IN 1958, I began shooting in an NRA summer camp program. We used .22 target rifles and fired strings from prone, sitting, and offhand at 50 feet. Scores were kept, and people won or lost. There were no prizes for participation. If you won, it was not quite as good as a date with Annette Funicello (Google her, Gen Z scum) but it was pretty damn nice. I saw that it was better to be a good shot than a bad shot, and ever since, I’ve been studying both kinds of shooters to see what makes them tick.
Shooting is akin to billiards, golf, and tennis in that it requires fine muscle control and hand-eye coordination. Muscle control can be acquired to a degree, and improved to a degree, but you have to work with what you’re born with. Good eyesight helps but is not mandatory. The ability to concentrate is essential; it’s the foundation of good marksmanship. The only other factor of equal importance is self-control. As G. Sitton put it: “All the good shots I know have the nervous systems of reptiles.” This is something that cannot be learned or acquired.
Some Have It and Some Don’t
Of the many bad shots I’ve seen, the worst was a fellow with whom I went on safari. He was like a flayed nerve twitching in the breeze. He could not sight in his rifle. If he was about to shoot at game, he became hysterical. So erratic was he that some of our party refused to hunt with him. He blamed everything but his own lousy marksmanship. His rifle wouldn’t hold its zero. The animal moved at the instant he shot. A tracker farted and distracted him.
Some years later, he was taken into custody by the state police for wandering naked along the median of a highway.
Good shots do, indeed, have the nervous systems of saltwater crocodiles. The three service sniper schools (Army, Marine, SEAL) look for people who are immune to pressure. Sniper candidates are subjected to seven weeks or so of unrelenting stress, and the failure rate is 60 percent and higher. At the Marine Corps school, the washout rate was so high for a while that the Corps was short of Scout Snipers. The Army school is on a difficulty level with Ranger and Special Forces qualification. I’ve seen the SEAL school described as “insanely difficult.” The few who do manage to graduate from these crucibles have psyches that are bulletproof.
People like this seem to go into another room and close the door behind them. Nothing else can get in there. Their thoughts are about hitting the target, and that alone.
I asked a friend of mine who is 86 and still a superb shot if there was one piece of advice he would pass along to beginning shooters, and he said, “Learn to shoot tough.” By this, he meant that if you make a bad shot (and everyone does), you don’t come unhinged. You figure out what you did wrong and correct it. This sounds obvious, but there are a lot of shooters who miss one and fall apart.
To some people, superior shooting comes without effort. I know of a member of the 1970s New York Knicks who went to a local trap range way back then, picked up a shotgun for the first time in his life, and proceeded to break 24 birds out of 25. He missed the first target but was able to instantly grasp the principle of lead. His estimation of distance and hand-eye coordination were so uncanny that his learning period consisted of one bird.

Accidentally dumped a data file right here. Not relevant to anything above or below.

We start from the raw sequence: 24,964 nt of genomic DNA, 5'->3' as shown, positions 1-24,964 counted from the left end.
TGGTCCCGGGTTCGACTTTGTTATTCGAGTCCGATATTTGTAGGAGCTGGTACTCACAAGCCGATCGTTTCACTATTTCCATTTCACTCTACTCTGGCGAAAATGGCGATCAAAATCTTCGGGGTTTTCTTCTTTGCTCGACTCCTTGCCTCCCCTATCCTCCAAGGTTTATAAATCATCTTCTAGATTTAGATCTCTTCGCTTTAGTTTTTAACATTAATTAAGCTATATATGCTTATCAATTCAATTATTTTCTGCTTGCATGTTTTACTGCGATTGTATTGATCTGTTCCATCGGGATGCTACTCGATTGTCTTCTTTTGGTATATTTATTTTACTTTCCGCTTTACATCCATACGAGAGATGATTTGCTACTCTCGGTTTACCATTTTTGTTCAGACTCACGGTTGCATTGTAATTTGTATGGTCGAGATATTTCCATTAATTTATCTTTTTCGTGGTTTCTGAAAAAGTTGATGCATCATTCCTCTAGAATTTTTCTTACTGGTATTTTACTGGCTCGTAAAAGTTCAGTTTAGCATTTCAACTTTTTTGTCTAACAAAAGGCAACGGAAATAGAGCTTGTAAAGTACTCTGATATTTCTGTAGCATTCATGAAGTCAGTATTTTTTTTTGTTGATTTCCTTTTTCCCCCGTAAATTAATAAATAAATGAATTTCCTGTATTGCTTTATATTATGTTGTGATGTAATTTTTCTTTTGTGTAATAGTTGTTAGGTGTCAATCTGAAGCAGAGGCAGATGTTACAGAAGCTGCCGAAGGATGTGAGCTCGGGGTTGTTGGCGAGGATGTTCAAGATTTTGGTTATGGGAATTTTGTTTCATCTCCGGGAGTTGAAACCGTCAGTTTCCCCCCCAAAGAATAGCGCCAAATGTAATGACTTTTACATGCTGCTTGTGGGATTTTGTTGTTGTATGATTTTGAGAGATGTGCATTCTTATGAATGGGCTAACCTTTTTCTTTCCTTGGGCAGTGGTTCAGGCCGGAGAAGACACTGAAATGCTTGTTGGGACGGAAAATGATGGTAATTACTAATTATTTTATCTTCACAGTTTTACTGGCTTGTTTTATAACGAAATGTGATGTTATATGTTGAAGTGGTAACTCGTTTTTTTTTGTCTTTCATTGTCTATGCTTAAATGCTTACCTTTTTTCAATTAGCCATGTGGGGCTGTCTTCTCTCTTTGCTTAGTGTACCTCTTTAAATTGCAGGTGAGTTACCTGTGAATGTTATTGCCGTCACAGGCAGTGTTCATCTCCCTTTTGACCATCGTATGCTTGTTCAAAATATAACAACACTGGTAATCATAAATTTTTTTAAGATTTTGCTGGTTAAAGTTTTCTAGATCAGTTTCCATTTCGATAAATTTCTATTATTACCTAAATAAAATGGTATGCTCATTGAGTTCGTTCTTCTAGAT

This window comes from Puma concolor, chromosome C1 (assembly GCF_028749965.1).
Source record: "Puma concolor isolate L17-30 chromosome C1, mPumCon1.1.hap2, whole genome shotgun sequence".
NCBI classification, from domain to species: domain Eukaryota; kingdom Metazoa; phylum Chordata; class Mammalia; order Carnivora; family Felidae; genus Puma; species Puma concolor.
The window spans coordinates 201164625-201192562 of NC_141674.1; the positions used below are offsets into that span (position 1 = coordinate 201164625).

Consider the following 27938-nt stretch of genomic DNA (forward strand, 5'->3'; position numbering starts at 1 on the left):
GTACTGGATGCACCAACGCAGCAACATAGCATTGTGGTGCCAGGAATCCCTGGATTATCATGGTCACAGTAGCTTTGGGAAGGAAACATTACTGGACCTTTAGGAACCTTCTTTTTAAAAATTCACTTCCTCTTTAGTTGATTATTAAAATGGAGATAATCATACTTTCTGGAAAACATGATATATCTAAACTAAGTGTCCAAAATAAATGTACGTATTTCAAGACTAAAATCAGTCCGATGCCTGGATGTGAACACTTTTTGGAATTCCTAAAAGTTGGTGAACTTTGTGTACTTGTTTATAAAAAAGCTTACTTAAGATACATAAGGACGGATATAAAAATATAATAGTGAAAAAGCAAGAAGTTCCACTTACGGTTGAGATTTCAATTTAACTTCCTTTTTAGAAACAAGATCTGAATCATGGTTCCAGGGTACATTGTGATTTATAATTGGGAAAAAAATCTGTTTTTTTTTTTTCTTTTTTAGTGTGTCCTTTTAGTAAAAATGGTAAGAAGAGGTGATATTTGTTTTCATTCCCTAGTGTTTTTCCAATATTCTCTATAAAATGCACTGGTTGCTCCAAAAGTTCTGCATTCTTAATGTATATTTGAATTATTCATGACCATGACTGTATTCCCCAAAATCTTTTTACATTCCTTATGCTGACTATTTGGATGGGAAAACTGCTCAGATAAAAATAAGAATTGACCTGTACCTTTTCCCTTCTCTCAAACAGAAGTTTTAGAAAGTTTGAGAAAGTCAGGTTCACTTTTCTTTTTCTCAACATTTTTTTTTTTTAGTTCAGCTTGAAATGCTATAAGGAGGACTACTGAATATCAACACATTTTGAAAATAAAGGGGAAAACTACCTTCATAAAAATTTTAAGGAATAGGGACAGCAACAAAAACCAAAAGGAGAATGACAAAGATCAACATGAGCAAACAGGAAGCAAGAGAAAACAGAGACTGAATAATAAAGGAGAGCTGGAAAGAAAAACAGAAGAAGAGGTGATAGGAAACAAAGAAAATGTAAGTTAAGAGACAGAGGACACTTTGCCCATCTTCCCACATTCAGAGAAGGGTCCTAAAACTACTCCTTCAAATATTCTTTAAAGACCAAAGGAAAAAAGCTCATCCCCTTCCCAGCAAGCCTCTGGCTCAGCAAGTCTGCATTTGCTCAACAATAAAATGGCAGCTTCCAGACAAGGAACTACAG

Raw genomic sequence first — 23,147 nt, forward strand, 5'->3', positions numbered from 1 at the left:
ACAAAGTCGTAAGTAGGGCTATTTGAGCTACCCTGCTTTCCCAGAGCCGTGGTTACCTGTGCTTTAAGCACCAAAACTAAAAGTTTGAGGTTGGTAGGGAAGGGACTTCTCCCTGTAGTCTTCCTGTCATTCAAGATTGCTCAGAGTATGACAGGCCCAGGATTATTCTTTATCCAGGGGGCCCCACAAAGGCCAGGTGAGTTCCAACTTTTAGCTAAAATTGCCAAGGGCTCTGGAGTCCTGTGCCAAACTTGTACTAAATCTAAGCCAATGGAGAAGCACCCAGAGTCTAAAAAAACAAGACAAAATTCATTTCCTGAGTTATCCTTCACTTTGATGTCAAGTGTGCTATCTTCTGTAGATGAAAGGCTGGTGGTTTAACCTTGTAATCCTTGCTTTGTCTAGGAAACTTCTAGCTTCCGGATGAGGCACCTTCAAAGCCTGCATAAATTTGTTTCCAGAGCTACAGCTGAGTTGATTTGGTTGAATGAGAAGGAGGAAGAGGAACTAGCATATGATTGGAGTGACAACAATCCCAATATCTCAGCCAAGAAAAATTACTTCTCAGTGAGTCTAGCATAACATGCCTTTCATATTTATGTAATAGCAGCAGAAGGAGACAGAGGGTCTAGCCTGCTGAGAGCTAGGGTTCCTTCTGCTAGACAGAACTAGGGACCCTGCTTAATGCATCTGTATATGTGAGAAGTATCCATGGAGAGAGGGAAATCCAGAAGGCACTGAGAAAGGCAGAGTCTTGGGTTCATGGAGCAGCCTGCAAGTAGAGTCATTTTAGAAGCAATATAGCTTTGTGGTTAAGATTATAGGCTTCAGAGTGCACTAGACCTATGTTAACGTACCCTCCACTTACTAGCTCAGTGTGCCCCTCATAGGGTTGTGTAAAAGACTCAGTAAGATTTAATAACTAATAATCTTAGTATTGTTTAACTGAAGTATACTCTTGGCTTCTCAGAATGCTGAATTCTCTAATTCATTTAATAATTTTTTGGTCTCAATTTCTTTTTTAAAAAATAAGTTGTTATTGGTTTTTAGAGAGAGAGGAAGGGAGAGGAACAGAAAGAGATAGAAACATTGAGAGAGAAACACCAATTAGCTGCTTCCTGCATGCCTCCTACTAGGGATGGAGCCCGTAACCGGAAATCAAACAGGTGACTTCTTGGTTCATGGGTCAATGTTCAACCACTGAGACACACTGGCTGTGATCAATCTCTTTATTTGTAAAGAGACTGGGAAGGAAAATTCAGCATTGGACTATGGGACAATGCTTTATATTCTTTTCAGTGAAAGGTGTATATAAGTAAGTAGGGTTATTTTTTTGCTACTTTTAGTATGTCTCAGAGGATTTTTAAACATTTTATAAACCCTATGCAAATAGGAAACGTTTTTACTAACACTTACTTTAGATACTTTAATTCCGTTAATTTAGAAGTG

Women, by and large, make better shots than men, and they get there much faster. Women concentrate better than men. They’re far more flexible and get into correct shooting positions more easily. They listen to instruction. Their manhood is not at stake. I once handed a Colt Commander .45 ACP to a female Field & Stream editor who had never held a handgun before and showed her how to grip the pistol and aim. She proceeded to tear the center out of the bull’s-eye, handed me the empty automatic, smiled sweetly, and said, “Is that good?”
“Yes, Betsy,” I said, weakly, “that’s very good.”
Good Shooting Can’t Be Bought
Bad shots who want to be good shots are often willing to spend any amount of money to raise their performance level. This can be a better rifle, or a better barrel, or a better scope, or a better trigger, or a 6.5 Creedmoor. Sometimes it helps, somewhat. The reason it doesn’t help more is because they don’t practice.
The best all-around competitor with three guns (rifle, shotgun, pistol) I know was, in his prime, a profoundly gifted individual. He was a big, strong fellow with tremendous hand-eye coordination, incredible powers of concentration, and a furious will to win. But what set him apart was how hard he worked at it. He was unrelenting. If there was a way he could find to better his scores, even if only by a few points, he would find it. He never let up, no matter how skilled he became.
High-level marksmanship is a volume business. I asked a friend who is a High Master F-Class shooter to give me an estimate of how many rounds his fellow High Masters expend in practice and competition in the course of a season, which runs roughly from April through October. These are men and women who have been competing anywhere from ten years to 50 years, and who, on a 600-point course of fire, average a minimum of 590 points, and who can put 22 out of 22 shots in a 3-inch X-ring at 600 yards in 22 minutes. (Try it, all you Chris Kyle wannabes.)
And how many rounds do they fire? On the low side, 2,500. On the high side, 4,500 to 5,000.
Some final wisdom: Don’t solicit advice from assholes, of which there are plenty, both at the range and on the internet. Seek out people who can shoot. You will see very readily who they are.
Don’t fall for the myth that even though your target shooting sucks, you can still be hell on hitting game. Good shooting is good shooting; it doesn’t matter what you’re shooting at.
If you’d like to be good, or really good, or at least better than your present self, you possibly can. It will cost you time, and money, and some of your hearing, but it can be done.
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